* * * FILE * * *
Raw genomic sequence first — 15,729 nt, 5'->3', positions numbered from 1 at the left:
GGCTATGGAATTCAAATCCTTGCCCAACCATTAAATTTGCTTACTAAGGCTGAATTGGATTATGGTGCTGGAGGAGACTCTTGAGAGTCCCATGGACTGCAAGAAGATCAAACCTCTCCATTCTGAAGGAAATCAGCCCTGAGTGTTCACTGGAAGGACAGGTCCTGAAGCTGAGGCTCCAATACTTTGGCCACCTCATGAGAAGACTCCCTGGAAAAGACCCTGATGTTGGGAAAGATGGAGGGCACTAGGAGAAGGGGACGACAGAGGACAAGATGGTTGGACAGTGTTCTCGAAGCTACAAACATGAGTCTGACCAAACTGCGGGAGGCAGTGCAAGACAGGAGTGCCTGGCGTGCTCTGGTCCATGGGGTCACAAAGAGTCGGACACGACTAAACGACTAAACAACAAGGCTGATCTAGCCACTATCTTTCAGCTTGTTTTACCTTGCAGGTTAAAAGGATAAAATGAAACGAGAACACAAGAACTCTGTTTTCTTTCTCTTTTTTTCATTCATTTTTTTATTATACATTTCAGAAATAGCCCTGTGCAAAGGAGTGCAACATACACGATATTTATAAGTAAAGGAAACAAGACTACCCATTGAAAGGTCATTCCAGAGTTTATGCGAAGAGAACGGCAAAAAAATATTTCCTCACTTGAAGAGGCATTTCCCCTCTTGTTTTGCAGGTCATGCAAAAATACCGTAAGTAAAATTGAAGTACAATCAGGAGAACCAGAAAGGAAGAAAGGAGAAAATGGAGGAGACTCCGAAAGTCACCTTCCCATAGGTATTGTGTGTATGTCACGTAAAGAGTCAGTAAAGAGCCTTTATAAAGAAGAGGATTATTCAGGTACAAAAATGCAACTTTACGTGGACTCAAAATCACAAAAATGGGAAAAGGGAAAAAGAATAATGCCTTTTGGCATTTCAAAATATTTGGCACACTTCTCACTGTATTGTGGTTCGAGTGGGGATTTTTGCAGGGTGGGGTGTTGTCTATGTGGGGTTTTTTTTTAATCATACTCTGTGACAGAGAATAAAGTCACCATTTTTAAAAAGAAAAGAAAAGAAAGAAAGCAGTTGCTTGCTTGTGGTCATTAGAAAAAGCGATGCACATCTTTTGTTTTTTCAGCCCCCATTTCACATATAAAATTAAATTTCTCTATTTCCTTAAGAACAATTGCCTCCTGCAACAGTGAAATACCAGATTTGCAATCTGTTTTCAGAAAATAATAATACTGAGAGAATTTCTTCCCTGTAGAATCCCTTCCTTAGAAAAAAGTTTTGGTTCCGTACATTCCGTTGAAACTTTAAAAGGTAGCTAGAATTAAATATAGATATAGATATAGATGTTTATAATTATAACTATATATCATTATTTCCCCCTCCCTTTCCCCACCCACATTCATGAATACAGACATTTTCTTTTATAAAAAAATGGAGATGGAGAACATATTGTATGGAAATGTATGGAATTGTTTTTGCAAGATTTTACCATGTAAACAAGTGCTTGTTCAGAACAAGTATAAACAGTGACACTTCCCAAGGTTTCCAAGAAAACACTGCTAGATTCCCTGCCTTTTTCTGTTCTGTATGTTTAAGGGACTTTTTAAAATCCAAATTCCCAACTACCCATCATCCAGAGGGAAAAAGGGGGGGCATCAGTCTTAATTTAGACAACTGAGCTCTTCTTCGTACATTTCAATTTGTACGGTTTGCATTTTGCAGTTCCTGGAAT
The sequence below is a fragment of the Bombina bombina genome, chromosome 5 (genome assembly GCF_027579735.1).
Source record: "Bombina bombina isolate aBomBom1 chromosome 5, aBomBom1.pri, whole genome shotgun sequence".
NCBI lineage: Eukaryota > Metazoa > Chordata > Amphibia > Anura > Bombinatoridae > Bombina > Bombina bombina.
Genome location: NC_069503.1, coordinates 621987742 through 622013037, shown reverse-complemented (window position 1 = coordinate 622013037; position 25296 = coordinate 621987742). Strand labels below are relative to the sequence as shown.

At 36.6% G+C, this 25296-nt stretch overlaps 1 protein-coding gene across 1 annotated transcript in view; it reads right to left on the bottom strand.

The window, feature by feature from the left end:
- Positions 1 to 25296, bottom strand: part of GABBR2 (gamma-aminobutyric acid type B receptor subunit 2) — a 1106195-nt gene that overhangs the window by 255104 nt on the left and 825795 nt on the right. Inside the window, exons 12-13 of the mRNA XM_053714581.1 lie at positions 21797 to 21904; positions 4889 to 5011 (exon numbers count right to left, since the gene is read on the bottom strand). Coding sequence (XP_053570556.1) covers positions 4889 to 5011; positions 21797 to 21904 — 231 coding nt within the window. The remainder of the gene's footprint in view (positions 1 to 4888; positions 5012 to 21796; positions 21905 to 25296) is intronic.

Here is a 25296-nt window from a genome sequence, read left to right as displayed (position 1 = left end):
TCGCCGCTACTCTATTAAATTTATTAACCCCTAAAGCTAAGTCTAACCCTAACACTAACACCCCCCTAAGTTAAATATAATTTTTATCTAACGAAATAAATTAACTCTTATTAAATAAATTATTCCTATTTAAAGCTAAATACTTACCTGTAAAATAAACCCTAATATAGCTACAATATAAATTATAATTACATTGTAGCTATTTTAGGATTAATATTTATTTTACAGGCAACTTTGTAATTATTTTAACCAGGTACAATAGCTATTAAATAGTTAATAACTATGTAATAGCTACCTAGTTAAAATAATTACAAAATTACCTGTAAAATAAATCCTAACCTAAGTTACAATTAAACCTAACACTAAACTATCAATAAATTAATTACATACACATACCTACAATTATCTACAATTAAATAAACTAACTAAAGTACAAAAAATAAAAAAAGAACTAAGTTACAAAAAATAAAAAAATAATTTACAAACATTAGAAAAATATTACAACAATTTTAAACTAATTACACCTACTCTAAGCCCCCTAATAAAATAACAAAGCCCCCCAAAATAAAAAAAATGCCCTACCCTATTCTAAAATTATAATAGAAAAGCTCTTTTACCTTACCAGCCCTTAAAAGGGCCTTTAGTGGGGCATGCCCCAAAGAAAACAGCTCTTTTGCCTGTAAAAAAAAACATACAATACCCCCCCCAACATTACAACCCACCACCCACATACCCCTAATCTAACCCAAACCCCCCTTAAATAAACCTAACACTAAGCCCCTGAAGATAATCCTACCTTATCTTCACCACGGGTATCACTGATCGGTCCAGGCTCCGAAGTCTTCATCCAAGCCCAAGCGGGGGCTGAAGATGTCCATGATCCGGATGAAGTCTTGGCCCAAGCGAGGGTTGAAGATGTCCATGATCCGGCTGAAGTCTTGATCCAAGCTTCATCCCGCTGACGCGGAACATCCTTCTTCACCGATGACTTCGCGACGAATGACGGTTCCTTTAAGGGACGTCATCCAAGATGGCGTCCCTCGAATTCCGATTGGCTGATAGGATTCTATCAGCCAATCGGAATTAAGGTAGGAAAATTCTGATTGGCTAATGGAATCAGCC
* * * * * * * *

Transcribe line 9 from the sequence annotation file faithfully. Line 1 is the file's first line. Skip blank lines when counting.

- Positions 1 to 25296, bottom strand: part of GABBR2 (gamma-aminobutyric acid type B receptor subunit 2) — a 1106195-nt gene that overhangs the window by 255104 nt on the left and 825795 nt on the right. Inside the window, exons 12-13 of the mRNA XM_053714581.1 lie at positions 21797 to 21904; positions 4889 to 5011 (exon numbers count right to left, since the gene is read on the bottom strand). Coding sequence (XP_053570556.1) covers positions 4889 to 5011; positions 21797 to 21904 — 231 coding nt within the window. The remainder of the gene's footprint in view (positions 1 to 4888; positions 5012 to 21796; positions 21905 to 25296) is intronic.